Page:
a policy of USSR leader gorbechev to revitalize the econ. by opening it up to more free enterprise
INF Treaty
Reagan and Gorbachev signed this treaty, which provided for the dismantling of all intermediate range nuclear weapons in Russia and all of Europe
START Treaty
This arms-control treaty signed by Bush and Gorbachev was the first genuine reduction of the nuclear warheads of the Cold War
Revolutions of 1989
fall/collapse of communism, revolutions which overthrew Soviet-style communist states in the Eastern-Bloc.
German reunification
east, west germ vote to reunify, sovs and europe feared a strong germany, but agreed b/c germ would be under nato
Vaclav Havel
Czech playwright that called for the independence of Czechoslovakia by 1989; became the first President of Czechoslavakia and the first President of the Czech Republic in 1993 (Velvet Revolution)
Nikolai Ceaucescu
Romanian Violent Revolt
fall of Soviet Union
Costs protecting and maintaining its empire in eastern Europe were too high. Call for reforms from middle class became extremely influential
Boris Yeltsin
President of the Russian Republic in 1991. Helped end the USSR and force Gorbachev to resign.
A republic of Russia that has experienced some of the worst violence because they wanted independence
Vladimir Putin
Russian statesman chosen as president of the Russian Federation in 2000
European powers experienced the disintegration of their colonial empires after WW2
spiritual leader of India who used civil disobedience to expose the British mistreatment and to seek equality for Indians in India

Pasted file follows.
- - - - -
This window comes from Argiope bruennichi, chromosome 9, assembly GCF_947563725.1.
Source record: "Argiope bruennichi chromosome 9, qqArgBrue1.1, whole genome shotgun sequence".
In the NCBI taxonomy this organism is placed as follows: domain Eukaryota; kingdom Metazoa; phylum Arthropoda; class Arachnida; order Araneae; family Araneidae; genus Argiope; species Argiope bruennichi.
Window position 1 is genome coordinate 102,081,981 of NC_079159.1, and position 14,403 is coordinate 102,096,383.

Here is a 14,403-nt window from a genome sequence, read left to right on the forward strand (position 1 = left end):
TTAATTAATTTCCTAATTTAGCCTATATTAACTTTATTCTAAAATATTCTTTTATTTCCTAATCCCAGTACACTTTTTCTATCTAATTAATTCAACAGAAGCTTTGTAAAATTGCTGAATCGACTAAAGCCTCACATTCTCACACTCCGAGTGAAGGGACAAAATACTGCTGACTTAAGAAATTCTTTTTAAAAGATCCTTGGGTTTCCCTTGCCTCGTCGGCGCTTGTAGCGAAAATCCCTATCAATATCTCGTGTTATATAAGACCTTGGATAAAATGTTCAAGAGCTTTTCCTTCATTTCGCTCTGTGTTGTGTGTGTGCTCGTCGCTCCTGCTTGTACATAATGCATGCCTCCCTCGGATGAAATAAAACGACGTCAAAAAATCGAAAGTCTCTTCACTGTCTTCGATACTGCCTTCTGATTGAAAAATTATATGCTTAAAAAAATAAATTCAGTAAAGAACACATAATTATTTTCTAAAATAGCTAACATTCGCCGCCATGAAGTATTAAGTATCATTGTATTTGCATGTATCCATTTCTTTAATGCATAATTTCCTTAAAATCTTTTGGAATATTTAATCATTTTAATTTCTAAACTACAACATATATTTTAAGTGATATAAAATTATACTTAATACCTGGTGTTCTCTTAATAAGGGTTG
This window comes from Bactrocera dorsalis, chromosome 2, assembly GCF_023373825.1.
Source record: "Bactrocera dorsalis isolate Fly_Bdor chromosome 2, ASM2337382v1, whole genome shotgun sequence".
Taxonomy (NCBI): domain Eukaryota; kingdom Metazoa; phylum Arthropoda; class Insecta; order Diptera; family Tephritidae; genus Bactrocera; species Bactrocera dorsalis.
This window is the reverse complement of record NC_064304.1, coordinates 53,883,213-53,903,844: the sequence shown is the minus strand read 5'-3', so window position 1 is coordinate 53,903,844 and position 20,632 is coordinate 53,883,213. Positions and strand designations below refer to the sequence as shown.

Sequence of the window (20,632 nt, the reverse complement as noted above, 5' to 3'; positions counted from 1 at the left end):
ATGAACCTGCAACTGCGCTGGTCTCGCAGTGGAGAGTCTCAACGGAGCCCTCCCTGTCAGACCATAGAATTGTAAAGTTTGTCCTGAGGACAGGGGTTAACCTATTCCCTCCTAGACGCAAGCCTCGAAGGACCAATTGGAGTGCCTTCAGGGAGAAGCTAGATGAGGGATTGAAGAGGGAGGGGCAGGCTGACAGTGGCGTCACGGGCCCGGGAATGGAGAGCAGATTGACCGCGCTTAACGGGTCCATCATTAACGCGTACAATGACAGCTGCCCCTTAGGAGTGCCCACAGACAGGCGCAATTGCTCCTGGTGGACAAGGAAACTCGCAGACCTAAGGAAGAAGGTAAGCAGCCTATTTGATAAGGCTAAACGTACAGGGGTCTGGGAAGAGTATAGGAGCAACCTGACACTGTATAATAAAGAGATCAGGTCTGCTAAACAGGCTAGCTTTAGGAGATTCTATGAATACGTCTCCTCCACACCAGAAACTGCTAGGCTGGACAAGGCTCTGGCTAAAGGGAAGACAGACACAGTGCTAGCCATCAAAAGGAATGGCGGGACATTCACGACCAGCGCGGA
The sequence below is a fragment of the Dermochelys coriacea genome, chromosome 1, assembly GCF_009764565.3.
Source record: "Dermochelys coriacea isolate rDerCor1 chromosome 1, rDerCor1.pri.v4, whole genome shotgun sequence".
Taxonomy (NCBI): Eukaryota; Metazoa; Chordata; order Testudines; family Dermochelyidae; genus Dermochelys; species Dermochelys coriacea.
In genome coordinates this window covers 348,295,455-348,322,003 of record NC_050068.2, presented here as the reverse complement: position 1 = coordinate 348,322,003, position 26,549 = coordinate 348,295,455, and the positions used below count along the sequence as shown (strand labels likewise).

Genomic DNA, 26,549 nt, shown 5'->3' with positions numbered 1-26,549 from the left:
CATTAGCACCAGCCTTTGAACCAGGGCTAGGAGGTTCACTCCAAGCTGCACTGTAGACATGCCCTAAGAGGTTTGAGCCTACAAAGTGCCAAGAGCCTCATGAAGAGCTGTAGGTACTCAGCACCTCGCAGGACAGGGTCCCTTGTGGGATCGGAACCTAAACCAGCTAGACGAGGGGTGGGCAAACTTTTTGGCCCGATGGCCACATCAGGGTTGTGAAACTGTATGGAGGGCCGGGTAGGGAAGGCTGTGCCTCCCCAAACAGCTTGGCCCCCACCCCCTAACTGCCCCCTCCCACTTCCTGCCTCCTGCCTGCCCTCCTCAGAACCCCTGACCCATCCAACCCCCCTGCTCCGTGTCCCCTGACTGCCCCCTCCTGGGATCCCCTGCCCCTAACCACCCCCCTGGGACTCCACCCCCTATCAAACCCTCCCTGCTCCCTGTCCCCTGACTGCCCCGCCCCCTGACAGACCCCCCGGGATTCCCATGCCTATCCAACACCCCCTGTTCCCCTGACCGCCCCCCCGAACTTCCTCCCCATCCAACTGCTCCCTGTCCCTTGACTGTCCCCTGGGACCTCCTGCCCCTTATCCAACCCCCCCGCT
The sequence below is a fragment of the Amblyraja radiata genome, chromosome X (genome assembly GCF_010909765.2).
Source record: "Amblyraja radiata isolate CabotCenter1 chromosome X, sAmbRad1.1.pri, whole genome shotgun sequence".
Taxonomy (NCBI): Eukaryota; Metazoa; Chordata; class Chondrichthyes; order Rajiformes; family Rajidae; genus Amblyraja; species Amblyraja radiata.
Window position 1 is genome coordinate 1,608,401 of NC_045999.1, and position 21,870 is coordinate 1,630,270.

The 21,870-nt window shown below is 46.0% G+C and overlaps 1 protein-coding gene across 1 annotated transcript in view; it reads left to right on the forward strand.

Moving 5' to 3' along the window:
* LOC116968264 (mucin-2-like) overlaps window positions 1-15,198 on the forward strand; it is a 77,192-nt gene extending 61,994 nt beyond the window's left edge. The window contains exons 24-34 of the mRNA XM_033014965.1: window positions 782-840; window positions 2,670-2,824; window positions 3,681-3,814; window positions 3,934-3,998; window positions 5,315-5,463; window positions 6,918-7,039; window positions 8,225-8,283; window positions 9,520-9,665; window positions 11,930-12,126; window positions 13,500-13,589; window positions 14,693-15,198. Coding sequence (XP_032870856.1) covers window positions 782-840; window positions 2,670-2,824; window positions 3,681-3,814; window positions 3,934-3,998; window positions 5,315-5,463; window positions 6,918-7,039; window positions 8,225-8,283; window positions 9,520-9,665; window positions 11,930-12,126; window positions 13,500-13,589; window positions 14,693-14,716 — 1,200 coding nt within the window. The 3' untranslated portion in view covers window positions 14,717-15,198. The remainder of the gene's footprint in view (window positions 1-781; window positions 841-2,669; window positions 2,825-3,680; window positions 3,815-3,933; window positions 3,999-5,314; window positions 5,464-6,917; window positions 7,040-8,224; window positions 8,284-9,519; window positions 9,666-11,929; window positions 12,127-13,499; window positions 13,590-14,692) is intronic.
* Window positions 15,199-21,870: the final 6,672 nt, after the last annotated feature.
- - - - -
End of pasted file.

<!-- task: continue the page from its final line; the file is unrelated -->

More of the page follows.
Dien Bien Phu
the French military base fell after a 56-day siege by Vietnam troops
a republic in northeastern Africa known as the United Arab Republic until 1971
called it metropolitan france. Close colonies. Across the Mediterranean. Massive efforts at terrorist activities to make a statement. French gov responded to Algerian terrorism brutally. Call their president back, and he gives them their independence and they trust him because he has such good credentials and is such a good nationalist.
British Commonwealth of Nations
free and equal states that had a common allegiance to britain. former colonies of britain.
Mao Mao
Chinese communist leader (1893-1976)
Civil war broke out in Yugoslavia. As the Communist regime fell, Yugoslavia was divided up into Serbia, Bosnia-Hergezovenia, Macedonia, Croatia and Slovenia. Fighting soon broke out inside these areas, as Serbs attempted to gain control of the entire territory. The Serbs instituted a policy of "ethnic" cleansing, whose goal was to force non-Serbs out of all areas that the Serbs conquered.
Slobodan Milosevic
President of Serbia from 1989 to 1997 and of Yugoslavia 1997 to 2000. A key figure in the ethnic conflicts in the Balkans in the 1900's.
a republic in the western Balkans in south-central Europe in the eastern Adriatic coastal area
a mountainous republic in central Europe
had been annexed by A/H from serbia, the people wanted to still be serbia, the capital was sarajevo
ethnic cleansing
the mass expulsion and killing of one ethic or religious group in an area by another ethnic or religious group in that area
Dayton Agreements
Orchestrated in November 1995 by the US Government, Bosnia was to remain a single state that included a Bosnian-Croatian federation and a Serb Republic.
a Serbian province in southern Yugoslavia populated predominantly by Albanians
Irish Republican Army
a militant organization of Irish nationalists who used terrorism and guerilla warfare in an effort to drive British forces from Northern Ireland and achieve a united independent Ireland
ethnic group that has lived in spain for the longest time ETA
guest workers
Workers who migrate to the more developed countries of Northern and Western Europe, usually from Southern of Eastern Europe or from North Africa, in search of higher-paying jobs.
Jean-Marie Le Pen
leader of the National Front, eventually ran for presidency
Jorg Haider
Did not like the Euro Union. Austrian Policitain